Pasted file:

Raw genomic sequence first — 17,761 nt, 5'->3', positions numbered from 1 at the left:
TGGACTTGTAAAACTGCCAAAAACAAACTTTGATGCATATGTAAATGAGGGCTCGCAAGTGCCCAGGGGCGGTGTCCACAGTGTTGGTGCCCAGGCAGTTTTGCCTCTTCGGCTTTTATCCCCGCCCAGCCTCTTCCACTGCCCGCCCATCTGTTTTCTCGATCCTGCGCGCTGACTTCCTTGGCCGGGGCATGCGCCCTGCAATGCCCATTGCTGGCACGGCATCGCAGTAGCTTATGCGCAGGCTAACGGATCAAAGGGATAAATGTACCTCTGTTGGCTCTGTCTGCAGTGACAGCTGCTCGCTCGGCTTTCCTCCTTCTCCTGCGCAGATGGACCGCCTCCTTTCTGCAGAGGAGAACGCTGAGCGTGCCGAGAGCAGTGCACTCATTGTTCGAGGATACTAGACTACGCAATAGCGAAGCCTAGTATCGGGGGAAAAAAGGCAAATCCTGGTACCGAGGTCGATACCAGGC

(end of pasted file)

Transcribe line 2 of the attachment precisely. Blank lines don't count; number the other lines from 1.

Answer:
TGGACTTGTAAAACTGCCAAAAACAAACTTTGATGCATATGTAAATGAGGGCTCGCAAGTGCCCAGGGGCGGTGTCCACAGTGTTGGTGCCCAGGCAGTTTTGCCTCTTCGGCTTTTATCCCCGCCCAGCCTCTTCCACTGCCCGCCCATCTGTTTTCTCGATCCTGCGCGCTGACTTCCTTGGCCGGGGCATGCGCCCTGCAATGCCCATTGCTGGCACGGCATCGCAGTAGCTTATGCGCAGGCTAACGGATCAAAGGGATAAATGTACCTCTGTTGGCTCTGTCTGCAGTGACAGCTGCTCGCTCGGCTTTCCTCCTTCTCCTGCGCAGATGGACCGCCTCCTTTCTGCAGAGGAGAACGCTGAGCGTGCCGAGAGCAGTGCACTCATTGTTCGAGGATACTAGACTACGCAATAGCGAAGCCTAGTATCGGGGGAAAAAAGGCAAATCCTGGTACCGAGGTCGATACCAGGC